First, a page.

NHS 111

If you need medical help fast, but it is not life-threatening, call 111

NHS 111 is a new national telephone service which should be used if you need medical help fast but it’s not a life-threatening situation. 999 should still be used if it is an emergency.

NHS 111 provides a new way to ensure people receive the right care, from the right person, in the right time and place.

When you call 111, a trained adviser will ask you questions to find out what’s wrong, give you medical advice and direct you to someone who can help you, like an out-of-hours doctor or a community nurse. If the adviser thinks your condition is more serious, they will direct you to hospital or send an ambulance. If you don’t speak English, tell the adviser what language you want to speak and they will get you an interpreter.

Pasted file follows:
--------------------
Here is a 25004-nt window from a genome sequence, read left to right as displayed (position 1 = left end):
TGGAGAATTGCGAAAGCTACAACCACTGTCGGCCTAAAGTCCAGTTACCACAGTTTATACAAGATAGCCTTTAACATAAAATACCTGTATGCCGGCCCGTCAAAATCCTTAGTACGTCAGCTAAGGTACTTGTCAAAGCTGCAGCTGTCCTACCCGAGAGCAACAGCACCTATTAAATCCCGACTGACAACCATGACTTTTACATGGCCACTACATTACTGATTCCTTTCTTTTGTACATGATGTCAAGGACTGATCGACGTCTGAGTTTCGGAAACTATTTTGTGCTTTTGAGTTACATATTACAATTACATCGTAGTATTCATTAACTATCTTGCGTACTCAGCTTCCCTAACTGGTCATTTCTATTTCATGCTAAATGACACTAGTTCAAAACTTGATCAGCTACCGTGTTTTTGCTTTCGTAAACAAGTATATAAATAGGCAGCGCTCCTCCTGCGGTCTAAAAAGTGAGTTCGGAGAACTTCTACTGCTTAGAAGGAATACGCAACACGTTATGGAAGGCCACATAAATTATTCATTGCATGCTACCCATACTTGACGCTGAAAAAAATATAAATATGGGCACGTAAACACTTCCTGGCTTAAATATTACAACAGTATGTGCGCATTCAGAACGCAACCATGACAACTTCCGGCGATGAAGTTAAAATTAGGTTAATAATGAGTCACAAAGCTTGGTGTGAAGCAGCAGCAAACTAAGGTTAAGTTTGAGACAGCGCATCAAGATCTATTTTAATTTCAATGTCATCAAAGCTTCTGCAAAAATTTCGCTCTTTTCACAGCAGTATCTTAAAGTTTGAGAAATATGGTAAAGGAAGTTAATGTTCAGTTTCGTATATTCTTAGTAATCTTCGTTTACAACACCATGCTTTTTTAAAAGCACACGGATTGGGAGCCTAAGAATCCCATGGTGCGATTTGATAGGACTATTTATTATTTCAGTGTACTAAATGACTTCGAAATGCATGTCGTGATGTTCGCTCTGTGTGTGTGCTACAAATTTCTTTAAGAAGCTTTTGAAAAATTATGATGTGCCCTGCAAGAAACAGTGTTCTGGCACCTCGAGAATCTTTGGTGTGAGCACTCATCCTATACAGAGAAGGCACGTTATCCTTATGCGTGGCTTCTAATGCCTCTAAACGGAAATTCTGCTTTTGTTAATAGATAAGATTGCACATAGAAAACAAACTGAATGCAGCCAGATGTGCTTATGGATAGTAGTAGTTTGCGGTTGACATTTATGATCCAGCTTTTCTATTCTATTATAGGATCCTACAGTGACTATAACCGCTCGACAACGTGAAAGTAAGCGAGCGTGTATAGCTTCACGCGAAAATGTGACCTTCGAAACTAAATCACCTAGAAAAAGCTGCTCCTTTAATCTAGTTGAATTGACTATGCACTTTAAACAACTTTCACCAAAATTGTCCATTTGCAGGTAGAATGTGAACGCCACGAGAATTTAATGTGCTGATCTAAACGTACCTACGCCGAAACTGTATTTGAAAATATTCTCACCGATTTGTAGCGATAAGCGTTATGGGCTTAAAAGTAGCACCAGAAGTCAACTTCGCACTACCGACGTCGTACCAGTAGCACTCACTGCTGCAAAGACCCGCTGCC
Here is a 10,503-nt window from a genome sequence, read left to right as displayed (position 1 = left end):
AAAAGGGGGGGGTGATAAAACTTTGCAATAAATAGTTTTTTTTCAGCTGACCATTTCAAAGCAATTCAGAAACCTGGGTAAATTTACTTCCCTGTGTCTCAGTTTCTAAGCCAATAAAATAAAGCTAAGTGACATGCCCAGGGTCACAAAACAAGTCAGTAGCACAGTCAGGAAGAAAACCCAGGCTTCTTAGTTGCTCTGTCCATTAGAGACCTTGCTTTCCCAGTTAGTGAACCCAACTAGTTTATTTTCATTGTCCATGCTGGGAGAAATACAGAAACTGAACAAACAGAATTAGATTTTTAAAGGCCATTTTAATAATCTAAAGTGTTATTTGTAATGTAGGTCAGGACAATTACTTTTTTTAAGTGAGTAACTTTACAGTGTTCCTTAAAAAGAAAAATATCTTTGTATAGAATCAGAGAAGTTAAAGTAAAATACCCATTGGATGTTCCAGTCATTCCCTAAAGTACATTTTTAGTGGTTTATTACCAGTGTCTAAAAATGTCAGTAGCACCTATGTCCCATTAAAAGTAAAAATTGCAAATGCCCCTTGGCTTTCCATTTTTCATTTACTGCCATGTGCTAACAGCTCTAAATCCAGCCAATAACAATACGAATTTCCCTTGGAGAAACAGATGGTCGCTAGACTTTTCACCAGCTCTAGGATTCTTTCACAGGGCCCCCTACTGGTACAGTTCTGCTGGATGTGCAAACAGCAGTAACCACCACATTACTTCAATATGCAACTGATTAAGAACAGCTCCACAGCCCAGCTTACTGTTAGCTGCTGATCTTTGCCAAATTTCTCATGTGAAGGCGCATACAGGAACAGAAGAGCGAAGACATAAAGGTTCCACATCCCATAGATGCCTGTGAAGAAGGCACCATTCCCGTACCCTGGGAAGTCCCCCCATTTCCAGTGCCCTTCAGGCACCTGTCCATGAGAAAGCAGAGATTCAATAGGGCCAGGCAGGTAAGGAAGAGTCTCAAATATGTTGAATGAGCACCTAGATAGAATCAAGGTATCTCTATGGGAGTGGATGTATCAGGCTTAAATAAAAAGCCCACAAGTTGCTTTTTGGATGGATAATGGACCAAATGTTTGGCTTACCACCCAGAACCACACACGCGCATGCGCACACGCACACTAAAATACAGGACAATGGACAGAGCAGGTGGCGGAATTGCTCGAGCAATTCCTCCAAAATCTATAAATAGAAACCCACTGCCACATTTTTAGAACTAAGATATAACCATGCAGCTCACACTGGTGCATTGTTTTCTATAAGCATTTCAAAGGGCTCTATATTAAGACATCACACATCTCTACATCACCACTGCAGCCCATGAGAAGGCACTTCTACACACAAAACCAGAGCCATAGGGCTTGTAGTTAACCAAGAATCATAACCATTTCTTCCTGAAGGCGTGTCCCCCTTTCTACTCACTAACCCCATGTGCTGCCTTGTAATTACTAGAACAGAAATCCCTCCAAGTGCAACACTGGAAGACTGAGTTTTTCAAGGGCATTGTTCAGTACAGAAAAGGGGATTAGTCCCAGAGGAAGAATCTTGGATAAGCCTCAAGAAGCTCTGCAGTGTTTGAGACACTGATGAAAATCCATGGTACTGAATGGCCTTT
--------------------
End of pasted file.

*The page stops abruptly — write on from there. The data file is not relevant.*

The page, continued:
You can call 111 free from landlines and mobile phones. 111 is available 24 hours a day, 365 days a year.

Call 111 if you need medical help fast, but it’s not life-threatening – for example, if you:

• think you need to go to hospital

• don’t know who to call for medical help

• don’t have a GP to call

• need medical advice or reassurance about what to do next

For health needs that are not urgent, you should call your GP. NHS 111 replaces the NHS Direct service and will also be the number to call to get access to the local GP out of hours service.

For more information on NHS 111, visit www.nhs.uk/111

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